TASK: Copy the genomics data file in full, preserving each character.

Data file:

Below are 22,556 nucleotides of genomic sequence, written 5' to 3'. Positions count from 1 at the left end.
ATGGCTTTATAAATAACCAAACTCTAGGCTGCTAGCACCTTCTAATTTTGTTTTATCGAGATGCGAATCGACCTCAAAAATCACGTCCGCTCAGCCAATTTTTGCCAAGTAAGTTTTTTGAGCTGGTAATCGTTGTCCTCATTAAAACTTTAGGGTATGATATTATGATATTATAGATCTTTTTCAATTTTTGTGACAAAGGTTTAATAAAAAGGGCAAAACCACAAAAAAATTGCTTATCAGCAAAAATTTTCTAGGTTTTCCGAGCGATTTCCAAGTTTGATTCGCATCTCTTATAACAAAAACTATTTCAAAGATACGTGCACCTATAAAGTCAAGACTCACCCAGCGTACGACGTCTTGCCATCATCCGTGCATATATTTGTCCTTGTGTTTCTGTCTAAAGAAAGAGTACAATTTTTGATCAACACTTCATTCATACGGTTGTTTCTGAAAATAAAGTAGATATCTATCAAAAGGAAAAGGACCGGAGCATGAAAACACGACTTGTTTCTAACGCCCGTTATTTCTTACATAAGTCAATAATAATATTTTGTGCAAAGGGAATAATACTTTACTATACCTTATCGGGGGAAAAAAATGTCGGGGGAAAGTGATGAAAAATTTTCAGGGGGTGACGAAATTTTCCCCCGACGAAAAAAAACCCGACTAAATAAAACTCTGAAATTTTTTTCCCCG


Below are 22,556 nucleotides of genomic sequence, written 5' to 3'. Positions count from 1 at the left end.
ATGGCTTTATAAATAACCAAACTCTAGGCTGCTAGCACCTTCTAATTTTGTTTTATCGAGATGCGAATCGACCTCAAAAATCACGTCCGCTCAGCCAATTTTTGCCAAGTAAGTTTTTTGAGCTGGTAATCGTTGTCCTCATTAAAACTTTAGGGTATGATATTATGATATTATAGATCTTTTTCAATTTTTGTGACAAAGGTTTAATAAAAAGGGCAAAACCACAAAAAAATTGCTTATCAGCAAAAATTTTCTAGGTTTTCCGAGCGATTTCCAAGTTTGATTCGCATCTCTTATAACAAAAACTATTTCAAAGATACGTGCACCTATAAAGTCAAGACTCACCCAGCGTACGACGTCTTGCCATCATCCGTGCATATATTTGTCCTTGTGTTTCTGTCTAAAGAAAGAGTACAATTTTTGATCAACACTTCATTCATACGGTTGTTTCTGAAAATAAAGTAGATATCTATCAAAAGGAAAAGGACCGGAGCATGAAAACACGACTTGTTTCTAACGCCCGTTATTTCTTACATAAGTCAATAATAATATTTTGTGCAAAGGGAATAATACTTTACTATACCTTATCGGGGGAAAAAAATGTCGGGGGAAAGTGATGAAAAATTTTCAGGGGGTGACGAAATTTTCCCCCGACGAAAAAAAACCCGACTAAATAAAACTCTGAAATTTTTTTCCCCG